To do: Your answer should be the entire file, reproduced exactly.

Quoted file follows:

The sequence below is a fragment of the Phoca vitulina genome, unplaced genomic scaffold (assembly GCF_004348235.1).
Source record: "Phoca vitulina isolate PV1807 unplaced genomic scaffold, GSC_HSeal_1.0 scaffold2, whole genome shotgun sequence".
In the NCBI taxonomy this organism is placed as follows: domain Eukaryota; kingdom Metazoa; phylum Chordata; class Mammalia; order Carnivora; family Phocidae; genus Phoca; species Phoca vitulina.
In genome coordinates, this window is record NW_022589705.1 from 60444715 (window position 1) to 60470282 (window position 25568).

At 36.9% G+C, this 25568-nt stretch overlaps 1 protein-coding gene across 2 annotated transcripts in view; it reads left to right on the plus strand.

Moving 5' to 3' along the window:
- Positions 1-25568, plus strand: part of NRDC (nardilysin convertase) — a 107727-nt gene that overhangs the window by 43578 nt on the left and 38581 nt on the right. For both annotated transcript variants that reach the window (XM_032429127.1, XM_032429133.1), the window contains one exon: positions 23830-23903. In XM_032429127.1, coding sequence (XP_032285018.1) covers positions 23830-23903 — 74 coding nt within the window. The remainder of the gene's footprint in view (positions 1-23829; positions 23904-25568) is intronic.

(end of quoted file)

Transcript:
The sequence below is a fragment of the Phoca vitulina genome, unplaced genomic scaffold (assembly GCF_004348235.1).
Source record: "Phoca vitulina isolate PV1807 unplaced genomic scaffold, GSC_HSeal_1.0 scaffold2, whole genome shotgun sequence".
In the NCBI taxonomy this organism is placed as follows: domain Eukaryota; kingdom Metazoa; phylum Chordata; class Mammalia; order Carnivora; family Phocidae; genus Phoca; species Phoca vitulina.
In genome coordinates, this window is record NW_022589705.1 from 60444715 (window position 1) to 60470282 (window position 25568).

At 36.9% G+C, this 25568-nt stretch overlaps 1 protein-coding gene across 2 annotated transcripts in view; it reads left to right on the plus strand.

Moving 5' to 3' along the window:
- Positions 1-25568, plus strand: part of NRDC (nardilysin convertase) — a 107727-nt gene that overhangs the window by 43578 nt on the left and 38581 nt on the right. For both annotated transcript variants that reach the window (XM_032429127.1, XM_032429133.1), the window contains one exon: positions 23830-23903. In XM_032429127.1, coding sequence (XP_032285018.1) covers positions 23830-23903 — 74 coding nt within the window. The remainder of the gene's footprint in view (positions 1-23829; positions 23904-25568) is intronic.